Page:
Blatter 'expects' winter World Cup

FIFA president says Executive Committee will consider possibility of Qatar hosting World Cup 2022 outside summer months.

    The prospect of the Qatar 2022 World Cup being held in the winter moved a step closer as FIFA president Sepp Blatter endorsed the move away from the blazing Middle Eastern summer.

    Speaking to a media roundtable in the Qatari capital Doha before the opening match of the Asian Cup on Friday, he said: "I expect it will be held in the winter because when you play football you must protect the main people, the players.

    "We have time to look at this question, it is still 11 years away but we must decide the most adequate period for a successful World Cup which means January or the end of the year.

    "We will take it up at our executive committee meeting in March."

    Qatar was awarded the right to host the tournament last month despite summer temperatures in the Gulf state soaring to well over 40C.

    Concerns have been raised about the health impacts of playing and spectating in such searing heat, although the Qatar organisers say they will have cooling technology in the stadiums.

    German legend Franz Beckenbauer, a FIFA executive committee member, and England coach Fabio Capello are among others who have voiced support for a switch of dates.

    UEFA president Michel Platini is also said to be sympathetic to the idea, with January temperatures hovering around a more comfortable 20C.

    Domestic implications

    But any change would have major implications for domestic competitions in Britain and the rest of Europe where the league programmes would be in full swing.

    "Maybe people will think that if we organise the World Cup in the middle of the season when the players are still very fit, can still produce, can still can get better results, it will be better"

    Mohamed bin Hammam, AFC President

    There is the issue of how much time players would need to recover afterwards – raising the possibility that domestic leagues would not resume until March.

    Staging a World Cup in January could help players produce their best form as they would not be suffering from end-of-season burnout, Asian Football Confederation President Mohamed Bin Hammam, a Qatari, said this week.

    "If you follow the organisation of the World Cup, usually the coaches are complaining that their players are exhausted by the end of the season," he said.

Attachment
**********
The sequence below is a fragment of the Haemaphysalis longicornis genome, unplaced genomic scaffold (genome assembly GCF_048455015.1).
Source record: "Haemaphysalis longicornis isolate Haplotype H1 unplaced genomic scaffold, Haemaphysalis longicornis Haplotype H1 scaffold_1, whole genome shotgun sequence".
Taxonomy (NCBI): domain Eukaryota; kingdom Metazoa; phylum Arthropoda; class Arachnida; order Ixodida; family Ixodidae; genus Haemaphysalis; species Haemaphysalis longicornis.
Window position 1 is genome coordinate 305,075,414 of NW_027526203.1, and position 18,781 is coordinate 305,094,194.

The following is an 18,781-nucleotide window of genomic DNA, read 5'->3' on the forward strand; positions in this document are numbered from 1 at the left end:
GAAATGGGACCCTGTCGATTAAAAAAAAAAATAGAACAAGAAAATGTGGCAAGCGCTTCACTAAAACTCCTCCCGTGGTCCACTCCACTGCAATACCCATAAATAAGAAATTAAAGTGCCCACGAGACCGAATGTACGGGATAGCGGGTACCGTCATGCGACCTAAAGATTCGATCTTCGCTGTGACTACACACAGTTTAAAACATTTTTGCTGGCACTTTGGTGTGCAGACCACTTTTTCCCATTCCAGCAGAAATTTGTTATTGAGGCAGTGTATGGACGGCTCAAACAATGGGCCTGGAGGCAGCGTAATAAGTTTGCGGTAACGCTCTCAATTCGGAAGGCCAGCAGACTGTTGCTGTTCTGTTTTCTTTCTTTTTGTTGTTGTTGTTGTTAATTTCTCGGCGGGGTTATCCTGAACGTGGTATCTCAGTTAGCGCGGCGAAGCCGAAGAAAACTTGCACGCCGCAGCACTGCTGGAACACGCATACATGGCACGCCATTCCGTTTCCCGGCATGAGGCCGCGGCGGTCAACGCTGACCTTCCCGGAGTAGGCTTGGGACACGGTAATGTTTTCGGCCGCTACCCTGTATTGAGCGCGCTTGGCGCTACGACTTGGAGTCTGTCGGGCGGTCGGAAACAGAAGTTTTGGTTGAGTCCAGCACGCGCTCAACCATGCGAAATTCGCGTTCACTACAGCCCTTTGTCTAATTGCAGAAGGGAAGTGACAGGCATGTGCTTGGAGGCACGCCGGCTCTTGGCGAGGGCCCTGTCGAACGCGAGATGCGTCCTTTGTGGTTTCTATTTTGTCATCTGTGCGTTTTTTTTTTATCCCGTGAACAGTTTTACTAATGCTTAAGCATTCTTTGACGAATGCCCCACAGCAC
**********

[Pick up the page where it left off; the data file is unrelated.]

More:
"In June and July many of the players are fed up of any football, which is why FIFA came with the idea to finish the seasons and the leagues earlier by at least two weeks.

    "Maybe people will think that if we organise the World Cup in the middle of the season when the players are still very fit, can still produce, can still can get better results, it will be better for the players, the coaches and good for the World Cup."
    Blatter said FIFA had yet to be approached by Qatar about a change of dates.

    "They need to bring together an organising committee, then if they have any wishes on whether they want to change the basic conditions prevailing at the bidding process, then they have to make this demand of the FIFA Executive Committee," he said.

    "The Executive Committee is free to change anything."

    'Logical move'

    Blatter, who is seeking re-election later this year for another four-year term, once again defended his executive committee's decision to hand the tournament to Qatar.

    "It is a logical move to go to new territories. It's not only Qatar, but a new culture and the Arab world," he said.

    "You can have the best report in the world or the worst report but finally it is human beings who make the decisions.

    "Reports are important and we published them to be transparent. All committee members knew exactly what will happen when we go to Qatar, and that is why some have already said we should play in winter."

    Australia, Japan, South Korea and the United States also bid for the 2022 World Cup.

    SOURCE: Agencies


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